Consider that the walk from your approach shot to the green is an opportunity. It is an opportunity to get lost in thought – past or future – in what may or may not be. Or it could be the opportunity to create the mental conditions to allow yourself to hole a putt. To receive the information the green is trying to give you.
The walk on to the green can either set you up to feel anxiety and dread or it could be an opportunity to place your attention in a place you personally find to be really useful. Time and time again with players who think their stroke is at fault, we have had real and lasting success by simply getting them to work on their ‘walk’ up to the green.
Just imagine now if you made a commitment as you walk up to the green you simply place your attention on your breath.
Most importantly, you breathe in and out through the nose.
you do not attempt to take a deep breath in through the mouth heaving your shoulders up at the same time, as this will only serve to increase any tension levels.
You are aiming to slow down the breath gently as you inhale and exhale through the nose. You may notice your mind wandering to what the putt may be for or you drift back to the putts you have just missed but you notice this and gently just allow your focus of attention to your nose breathing.
At the very least this is a wonderful exercise to train your attention. You are in effect meditating while you are walking.
You are deciding to put your attention in a place you deem to be useful. You are quietening the mind while at the same time grounding yourself in the present moment.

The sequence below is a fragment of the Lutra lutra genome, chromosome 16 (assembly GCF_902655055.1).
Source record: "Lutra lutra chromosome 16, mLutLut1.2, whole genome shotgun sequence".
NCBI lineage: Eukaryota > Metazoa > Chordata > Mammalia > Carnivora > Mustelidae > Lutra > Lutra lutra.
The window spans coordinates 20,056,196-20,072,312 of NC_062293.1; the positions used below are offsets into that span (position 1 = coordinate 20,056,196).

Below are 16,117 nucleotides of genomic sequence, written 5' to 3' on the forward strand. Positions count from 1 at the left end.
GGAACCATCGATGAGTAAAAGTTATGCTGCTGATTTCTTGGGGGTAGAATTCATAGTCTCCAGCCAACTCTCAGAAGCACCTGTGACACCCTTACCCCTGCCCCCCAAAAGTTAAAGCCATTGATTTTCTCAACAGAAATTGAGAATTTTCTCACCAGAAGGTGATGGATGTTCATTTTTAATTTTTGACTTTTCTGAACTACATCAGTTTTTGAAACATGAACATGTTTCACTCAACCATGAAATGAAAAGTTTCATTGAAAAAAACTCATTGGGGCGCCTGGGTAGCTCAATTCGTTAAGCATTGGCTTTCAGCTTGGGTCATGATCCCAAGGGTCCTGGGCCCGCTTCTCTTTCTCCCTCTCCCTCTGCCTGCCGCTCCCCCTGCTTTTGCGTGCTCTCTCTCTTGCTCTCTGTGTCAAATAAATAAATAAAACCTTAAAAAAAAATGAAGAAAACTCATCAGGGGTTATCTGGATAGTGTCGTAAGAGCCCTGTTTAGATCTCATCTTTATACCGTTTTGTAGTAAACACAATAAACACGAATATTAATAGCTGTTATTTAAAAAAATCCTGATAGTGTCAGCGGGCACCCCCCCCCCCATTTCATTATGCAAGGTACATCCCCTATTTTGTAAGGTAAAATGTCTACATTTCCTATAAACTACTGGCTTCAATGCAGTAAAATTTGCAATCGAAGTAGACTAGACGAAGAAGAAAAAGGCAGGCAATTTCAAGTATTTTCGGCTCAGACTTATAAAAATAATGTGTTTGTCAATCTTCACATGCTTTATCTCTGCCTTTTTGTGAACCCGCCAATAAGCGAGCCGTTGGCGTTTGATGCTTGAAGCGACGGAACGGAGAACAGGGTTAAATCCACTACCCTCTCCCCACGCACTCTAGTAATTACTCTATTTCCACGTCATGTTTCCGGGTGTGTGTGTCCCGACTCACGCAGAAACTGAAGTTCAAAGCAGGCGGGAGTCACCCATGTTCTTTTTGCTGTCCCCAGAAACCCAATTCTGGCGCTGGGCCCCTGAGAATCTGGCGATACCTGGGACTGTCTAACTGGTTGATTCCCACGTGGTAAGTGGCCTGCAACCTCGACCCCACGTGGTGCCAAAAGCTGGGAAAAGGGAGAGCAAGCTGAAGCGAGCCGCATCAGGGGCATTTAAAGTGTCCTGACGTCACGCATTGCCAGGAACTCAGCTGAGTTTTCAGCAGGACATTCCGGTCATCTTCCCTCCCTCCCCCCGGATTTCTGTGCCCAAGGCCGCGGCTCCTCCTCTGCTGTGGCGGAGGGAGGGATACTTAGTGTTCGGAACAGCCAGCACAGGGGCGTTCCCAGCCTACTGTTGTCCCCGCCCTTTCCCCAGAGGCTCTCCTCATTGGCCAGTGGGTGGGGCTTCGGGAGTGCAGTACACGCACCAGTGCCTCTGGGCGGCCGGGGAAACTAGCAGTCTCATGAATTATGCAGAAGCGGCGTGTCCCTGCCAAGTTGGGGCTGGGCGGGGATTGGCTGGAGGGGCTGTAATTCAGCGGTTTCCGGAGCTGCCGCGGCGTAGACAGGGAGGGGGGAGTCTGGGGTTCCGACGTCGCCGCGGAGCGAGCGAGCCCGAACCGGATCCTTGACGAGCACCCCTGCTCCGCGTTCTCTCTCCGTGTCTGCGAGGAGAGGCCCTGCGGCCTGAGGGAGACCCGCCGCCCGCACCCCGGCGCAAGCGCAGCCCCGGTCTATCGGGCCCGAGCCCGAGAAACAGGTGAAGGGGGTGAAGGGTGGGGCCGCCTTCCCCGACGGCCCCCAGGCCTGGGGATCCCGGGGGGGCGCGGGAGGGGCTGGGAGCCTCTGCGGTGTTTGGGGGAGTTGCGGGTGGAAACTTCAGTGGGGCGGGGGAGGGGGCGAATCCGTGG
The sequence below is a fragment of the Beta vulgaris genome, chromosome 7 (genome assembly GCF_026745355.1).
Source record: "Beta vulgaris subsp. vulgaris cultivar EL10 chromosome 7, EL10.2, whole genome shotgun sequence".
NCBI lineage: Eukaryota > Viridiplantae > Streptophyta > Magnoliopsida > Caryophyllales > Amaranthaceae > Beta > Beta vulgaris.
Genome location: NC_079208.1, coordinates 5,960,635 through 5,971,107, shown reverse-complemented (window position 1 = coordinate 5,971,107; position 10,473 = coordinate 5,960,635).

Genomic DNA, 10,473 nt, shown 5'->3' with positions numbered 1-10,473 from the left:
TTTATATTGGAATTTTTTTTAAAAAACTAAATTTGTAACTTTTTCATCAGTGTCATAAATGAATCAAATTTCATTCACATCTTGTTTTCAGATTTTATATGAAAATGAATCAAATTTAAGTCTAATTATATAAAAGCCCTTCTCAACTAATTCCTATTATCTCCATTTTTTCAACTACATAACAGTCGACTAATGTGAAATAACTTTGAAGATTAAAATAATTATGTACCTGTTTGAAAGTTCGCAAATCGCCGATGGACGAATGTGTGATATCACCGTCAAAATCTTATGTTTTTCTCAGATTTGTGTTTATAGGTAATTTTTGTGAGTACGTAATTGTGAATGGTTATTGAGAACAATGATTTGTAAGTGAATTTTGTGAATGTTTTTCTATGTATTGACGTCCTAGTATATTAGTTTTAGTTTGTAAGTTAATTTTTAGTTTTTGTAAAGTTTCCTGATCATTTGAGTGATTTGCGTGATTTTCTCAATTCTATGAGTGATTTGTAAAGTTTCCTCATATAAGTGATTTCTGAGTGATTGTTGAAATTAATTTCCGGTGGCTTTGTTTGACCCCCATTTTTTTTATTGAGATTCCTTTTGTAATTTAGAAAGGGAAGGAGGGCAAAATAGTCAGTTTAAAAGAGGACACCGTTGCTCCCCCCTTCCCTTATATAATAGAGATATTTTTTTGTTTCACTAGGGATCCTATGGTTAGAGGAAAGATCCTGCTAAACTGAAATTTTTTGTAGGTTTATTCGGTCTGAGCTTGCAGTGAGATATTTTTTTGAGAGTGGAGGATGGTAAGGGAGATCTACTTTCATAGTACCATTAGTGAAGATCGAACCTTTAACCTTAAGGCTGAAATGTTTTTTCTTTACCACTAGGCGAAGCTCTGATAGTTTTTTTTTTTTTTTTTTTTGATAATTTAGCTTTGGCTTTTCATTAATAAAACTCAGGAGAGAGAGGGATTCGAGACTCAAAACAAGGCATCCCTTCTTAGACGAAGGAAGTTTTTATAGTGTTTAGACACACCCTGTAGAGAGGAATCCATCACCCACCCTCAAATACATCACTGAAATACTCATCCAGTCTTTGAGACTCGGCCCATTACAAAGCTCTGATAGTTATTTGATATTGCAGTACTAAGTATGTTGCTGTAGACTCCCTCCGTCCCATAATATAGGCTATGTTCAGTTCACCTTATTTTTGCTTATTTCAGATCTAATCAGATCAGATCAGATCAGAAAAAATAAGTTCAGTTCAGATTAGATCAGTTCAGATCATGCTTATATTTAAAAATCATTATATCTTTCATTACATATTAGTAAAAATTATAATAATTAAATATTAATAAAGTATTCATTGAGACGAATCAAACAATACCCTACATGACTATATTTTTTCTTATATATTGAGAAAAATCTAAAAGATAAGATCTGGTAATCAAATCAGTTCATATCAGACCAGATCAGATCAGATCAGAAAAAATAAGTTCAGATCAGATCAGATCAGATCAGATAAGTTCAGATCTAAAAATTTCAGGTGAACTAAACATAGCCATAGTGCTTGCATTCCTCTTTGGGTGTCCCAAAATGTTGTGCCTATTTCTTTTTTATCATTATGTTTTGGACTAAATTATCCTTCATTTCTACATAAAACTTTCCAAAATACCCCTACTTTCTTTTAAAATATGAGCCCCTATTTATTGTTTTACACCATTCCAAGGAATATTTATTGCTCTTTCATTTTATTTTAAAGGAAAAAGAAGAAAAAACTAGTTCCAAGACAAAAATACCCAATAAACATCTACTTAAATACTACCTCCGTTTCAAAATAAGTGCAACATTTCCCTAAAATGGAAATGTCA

Many players report back that this is a deeply satisfying exercise. It actually feels good to be present.
The walk itself becomes a pleasure for its own sake.
You may not find the time to formally meditate but you get exactly the same benefit by doing this exercise. The science on meditation is very strong – it has been proven to be good for you.
As a very pleasant side effect to all of that healthy benefit, we believe you will be pleasantly surprised at the effect on your putting. You may begin to notice when you do this that as you walk onto the green you start to get a sharper, in-focus look and feel of the slopes and undulations of the greens. Your ability to visualise the line and pace of the putt improves. All of this is because with ‘the walk’ you are so much more in tune with your body as opposed to being lost in your head.
As you are more tuned in to your body you are synchronising your system to take in the relevant information that you need to hole the putt.
The Lost Art of Putting
This excerpt was taken from Gary and Karl’s book, The Lost Art of Putting which is available in hardback and Kindle formats.